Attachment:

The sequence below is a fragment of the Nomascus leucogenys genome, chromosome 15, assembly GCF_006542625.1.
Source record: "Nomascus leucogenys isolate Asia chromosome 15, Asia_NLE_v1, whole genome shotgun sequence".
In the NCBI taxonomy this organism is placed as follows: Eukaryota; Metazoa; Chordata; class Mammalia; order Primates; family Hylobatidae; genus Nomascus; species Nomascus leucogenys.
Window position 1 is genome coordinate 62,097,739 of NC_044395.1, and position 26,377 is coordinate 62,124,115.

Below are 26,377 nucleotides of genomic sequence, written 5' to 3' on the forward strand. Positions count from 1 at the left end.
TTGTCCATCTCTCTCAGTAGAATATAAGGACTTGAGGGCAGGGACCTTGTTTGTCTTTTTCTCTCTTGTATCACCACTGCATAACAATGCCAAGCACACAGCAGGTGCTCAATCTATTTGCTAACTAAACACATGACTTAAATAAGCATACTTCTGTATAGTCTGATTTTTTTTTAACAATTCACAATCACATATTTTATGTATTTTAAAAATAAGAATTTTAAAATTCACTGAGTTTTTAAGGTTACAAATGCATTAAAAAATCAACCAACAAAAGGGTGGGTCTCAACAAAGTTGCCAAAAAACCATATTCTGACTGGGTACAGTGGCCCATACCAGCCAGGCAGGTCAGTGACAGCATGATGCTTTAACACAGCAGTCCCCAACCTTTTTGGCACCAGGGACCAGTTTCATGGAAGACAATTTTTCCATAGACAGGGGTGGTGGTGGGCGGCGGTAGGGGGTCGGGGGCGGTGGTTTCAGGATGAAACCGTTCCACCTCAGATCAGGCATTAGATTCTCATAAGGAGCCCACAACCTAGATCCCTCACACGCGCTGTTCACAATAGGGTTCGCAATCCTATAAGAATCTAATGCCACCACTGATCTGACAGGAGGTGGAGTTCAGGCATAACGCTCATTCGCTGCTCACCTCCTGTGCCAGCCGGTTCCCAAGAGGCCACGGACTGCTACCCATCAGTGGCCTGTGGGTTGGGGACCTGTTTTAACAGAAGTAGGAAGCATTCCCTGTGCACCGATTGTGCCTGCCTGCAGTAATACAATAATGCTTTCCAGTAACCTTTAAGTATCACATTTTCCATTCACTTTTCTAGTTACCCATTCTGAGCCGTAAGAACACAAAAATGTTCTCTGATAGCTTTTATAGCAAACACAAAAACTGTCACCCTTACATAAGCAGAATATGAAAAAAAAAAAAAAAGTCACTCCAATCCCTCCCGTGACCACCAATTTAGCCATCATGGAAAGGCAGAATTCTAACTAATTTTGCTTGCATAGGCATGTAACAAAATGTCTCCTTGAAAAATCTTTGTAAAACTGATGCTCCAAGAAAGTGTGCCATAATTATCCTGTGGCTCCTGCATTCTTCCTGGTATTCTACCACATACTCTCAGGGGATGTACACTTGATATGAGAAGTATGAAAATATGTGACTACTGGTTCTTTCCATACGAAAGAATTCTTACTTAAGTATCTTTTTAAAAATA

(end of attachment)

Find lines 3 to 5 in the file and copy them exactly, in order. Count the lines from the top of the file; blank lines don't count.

In the NCBI taxonomy this organism is placed as follows: Eukaryota; Metazoa; Chordata; class Mammalia; order Primates; family Hylobatidae; genus Nomascus; species Nomascus leucogenys.
Window position 1 is genome coordinate 62,097,739 of NC_044395.1, and position 26,377 is coordinate 62,124,115.

Below are 26,377 nucleotides of genomic sequence, written 5' to 3' on the forward strand. Positions count from 1 at the left end.